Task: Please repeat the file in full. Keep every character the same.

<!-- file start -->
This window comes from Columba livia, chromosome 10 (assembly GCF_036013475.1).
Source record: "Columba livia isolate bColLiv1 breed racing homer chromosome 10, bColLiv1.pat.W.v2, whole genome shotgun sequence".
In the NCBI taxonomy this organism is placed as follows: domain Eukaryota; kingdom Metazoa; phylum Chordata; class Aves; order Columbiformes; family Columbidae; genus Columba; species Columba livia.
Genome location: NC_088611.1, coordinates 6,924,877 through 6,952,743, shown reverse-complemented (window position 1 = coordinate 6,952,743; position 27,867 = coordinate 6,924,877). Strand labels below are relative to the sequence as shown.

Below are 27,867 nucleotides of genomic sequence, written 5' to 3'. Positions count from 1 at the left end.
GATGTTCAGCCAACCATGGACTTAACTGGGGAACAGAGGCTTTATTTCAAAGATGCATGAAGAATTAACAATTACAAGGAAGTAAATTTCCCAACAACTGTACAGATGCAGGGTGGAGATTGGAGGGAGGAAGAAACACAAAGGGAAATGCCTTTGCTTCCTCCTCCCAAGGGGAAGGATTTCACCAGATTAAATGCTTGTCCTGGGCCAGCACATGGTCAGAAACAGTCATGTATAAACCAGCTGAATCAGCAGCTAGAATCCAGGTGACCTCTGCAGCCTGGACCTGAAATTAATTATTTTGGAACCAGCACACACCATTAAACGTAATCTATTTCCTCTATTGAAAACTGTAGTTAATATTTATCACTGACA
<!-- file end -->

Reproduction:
This window comes from Columba livia, chromosome 10 (assembly GCF_036013475.1).
Source record: "Columba livia isolate bColLiv1 breed racing homer chromosome 10, bColLiv1.pat.W.v2, whole genome shotgun sequence".
In the NCBI taxonomy this organism is placed as follows: domain Eukaryota; kingdom Metazoa; phylum Chordata; class Aves; order Columbiformes; family Columbidae; genus Columba; species Columba livia.
Genome location: NC_088611.1, coordinates 6,924,877 through 6,952,743, shown reverse-complemented (window position 1 = coordinate 6,952,743; position 27,867 = coordinate 6,924,877). Strand labels below are relative to the sequence as shown.

Below are 27,867 nucleotides of genomic sequence, written 5' to 3'. Positions count from 1 at the left end.
GATGTTCAGCCAACCATGGACTTAACTGGGGAACAGAGGCTTTATTTCAAAGATGCATGAAGAATTAACAATTACAAGGAAGTAAATTTCCCAACAACTGTACAGATGCAGGGTGGAGATTGGAGGGAGGAAGAAACACAAAGGGAAATGCCTTTGCTTCCTCCTCCCAAGGGGAAGGATTTCACCAGATTAAATGCTTGTCCTGGGCCAGCACATGGTCAGAAACAGTCATGTATAAACCAGCTGAATCAGCAGCTAGAATCCAGGTGACCTCTGCAGCCTGGACCTGAAATTAATTATTTTGGAACCAGCACACACCATTAAACGTAATCTATTTCCTCTATTGAAAACTGTAGTTAATATTTATCACTGACA